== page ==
In Luxor, caleches or horse-carriages operate in the same way as taxis for short journeys. This is a more leisurely way to get about and can be cool and pleasant on a warm day or evening. The prices should be the same as taxis, though the caleche drivers seem to argue more. Agree a price for your journey first. The drivers may often try to take you on a roundabout route calling at papyrus shops and bazaars at which they get commission, or they will suggest a visit to the camel market. Be warned, this is only open on a Tuesday! If you don’t want to do this be firm!
There are microbuses or ‘arabayas’ which operate on circuits around the town and this is a very inexpensive way to get around once you know the routes. Any journey in an arabaya should cost 25 piastres (EGP 0.25), but they will often charge tourists EGP 1. You can get on and off anywhere on the route, but they can get very crowded and you may have to share your seat with a basket full of live chickens. It’s good fun if you like adventures.
A passenger ferry operates from the Corniche to the West Bank all day and most of the night. These cross the Nile about every 15 minutes depending on the time of day and cost EGP 1 (for tourists) for each journey. Alternatively the owners of motor boats will constantly tout for your business and usually charge EGP 5 each for a single journey. Look out for Egyptians crossing by motor boats which operate the same way as the ferry and at the same price.
One of the attractions of Luxor (and Aswan too) are the sailing boats or ‘feluccas’ by which you can cross the Nile or take a trip by the hour. Felucca trips usually cost around EGP 20 per hour for each person but it is worth bargaining as the competition is fierce.
On the West Bank there are taxis to hire. A return trip to the Valley of the Kings should cost around EGP 40-50 per car and the driver will either wait or come back for you at an agreed time. There are arabayas here too in the form of covered Peugeot pick-up trucks which do a circuit of the West Bank but do not go to the King’s Valley. Just wave one down wherever you are and bang on the window to get off. They should cost 25 piastres for any journey, though foreigners may be asked to pay more.
You can also hire bicycles inexpensively in Luxor and on the West Bank. A good way to get around as there are no hills. There is no charge for bicycles on the ferry.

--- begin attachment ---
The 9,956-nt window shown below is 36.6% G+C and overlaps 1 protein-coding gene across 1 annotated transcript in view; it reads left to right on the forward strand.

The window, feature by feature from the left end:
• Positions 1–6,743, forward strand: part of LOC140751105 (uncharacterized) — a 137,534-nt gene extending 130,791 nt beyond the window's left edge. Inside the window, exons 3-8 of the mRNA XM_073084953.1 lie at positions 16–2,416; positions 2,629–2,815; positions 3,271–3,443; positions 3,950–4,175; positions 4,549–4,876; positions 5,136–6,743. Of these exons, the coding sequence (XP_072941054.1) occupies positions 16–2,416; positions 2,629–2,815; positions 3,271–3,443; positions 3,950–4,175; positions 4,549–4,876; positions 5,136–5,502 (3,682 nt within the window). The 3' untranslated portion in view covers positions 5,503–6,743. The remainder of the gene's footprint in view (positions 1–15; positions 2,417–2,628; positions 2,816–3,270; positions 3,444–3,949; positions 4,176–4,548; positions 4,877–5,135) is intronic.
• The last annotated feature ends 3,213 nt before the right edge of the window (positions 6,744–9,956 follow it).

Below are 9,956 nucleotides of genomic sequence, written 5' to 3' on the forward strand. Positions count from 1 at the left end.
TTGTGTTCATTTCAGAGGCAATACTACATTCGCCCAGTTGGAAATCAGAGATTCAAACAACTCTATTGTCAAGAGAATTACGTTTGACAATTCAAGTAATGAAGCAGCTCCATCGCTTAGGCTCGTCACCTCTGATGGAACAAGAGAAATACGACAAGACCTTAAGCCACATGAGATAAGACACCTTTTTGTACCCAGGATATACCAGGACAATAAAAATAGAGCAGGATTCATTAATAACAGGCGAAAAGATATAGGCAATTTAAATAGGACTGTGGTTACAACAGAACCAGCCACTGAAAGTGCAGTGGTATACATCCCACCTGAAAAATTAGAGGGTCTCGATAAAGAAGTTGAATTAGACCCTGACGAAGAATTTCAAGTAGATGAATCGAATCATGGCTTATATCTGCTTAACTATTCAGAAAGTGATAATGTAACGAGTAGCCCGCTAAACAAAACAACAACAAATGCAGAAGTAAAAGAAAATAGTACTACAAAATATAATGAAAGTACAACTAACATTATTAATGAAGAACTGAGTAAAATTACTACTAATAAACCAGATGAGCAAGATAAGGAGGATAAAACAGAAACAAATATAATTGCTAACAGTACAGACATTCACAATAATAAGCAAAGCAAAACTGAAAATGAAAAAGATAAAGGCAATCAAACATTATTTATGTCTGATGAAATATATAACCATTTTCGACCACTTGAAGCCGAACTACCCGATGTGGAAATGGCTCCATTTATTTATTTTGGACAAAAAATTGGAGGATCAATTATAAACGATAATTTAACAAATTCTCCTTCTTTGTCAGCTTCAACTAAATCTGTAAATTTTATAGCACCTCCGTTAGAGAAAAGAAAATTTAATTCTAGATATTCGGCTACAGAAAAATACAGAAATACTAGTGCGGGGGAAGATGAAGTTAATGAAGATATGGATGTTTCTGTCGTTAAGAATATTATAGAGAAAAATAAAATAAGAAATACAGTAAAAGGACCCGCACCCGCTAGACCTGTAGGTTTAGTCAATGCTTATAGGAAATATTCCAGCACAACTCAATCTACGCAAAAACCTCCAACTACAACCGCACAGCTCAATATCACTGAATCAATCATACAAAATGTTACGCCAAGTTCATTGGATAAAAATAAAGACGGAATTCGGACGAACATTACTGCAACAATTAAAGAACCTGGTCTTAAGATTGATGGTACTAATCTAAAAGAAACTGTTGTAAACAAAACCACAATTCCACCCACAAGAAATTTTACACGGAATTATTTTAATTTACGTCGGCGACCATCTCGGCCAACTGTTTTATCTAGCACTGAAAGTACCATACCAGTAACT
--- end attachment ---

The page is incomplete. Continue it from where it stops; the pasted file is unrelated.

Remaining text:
I could go on. There are donkeys, camels, horses, with boys touting for business wherever you go.
Since the mid-1990s there has been a threat to tourists from terrorist activities in Egypt, but except for the Sinai coast, there have been no major incidents since 1997 and security has been stepped up drastically since then. This means that independent travel is not as quite easy as it once was. From 2009 however, the armed police convoy has ended between Aswan and Luxor and down into Middle Egypt and visitors are no longer obliged to travel all together in long lines of vehicles.
If you are intending to travel in the desert it is best to check out local advice. A four wheel drive vehicle with a supply of good spare tyres is essential and many preparations are necessary before taking a trip. Your driver will be able to organise all of these but always check that there is a plentiful supply of the obvious things such as water, food and petrol. There is a small risk of unexploded mines (left over from previous conflicts) in some desert areas, so keep to the tracks and avoid areas marked as dangerous.
Millions of tourists enjoy trouble free holidays in Egypt every year, so don’t be put off by the events of the 1990s. Travel is as easy and as safe as it possibly can be and there will always be friendly Egyptian people anxious to make your holiday a happy one.